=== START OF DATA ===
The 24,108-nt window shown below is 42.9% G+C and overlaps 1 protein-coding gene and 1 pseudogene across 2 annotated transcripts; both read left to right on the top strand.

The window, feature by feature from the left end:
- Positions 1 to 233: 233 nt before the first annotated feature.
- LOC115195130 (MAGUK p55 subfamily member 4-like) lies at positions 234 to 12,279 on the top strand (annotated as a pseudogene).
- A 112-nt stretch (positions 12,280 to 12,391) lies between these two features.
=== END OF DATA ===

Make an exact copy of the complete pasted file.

The 24,108-nt window shown below is 42.9% G+C and overlaps 1 protein-coding gene and 1 pseudogene across 2 annotated transcripts; both read left to right on the top strand.

The window, feature by feature from the left end:
- Positions 1 to 233: 233 nt before the first annotated feature.
- LOC115195130 (MAGUK p55 subfamily member 4-like) lies at positions 234 to 12,279 on the top strand (annotated as a pseudogene).
- A 112-nt stretch (positions 12,280 to 12,391) lies between these two features.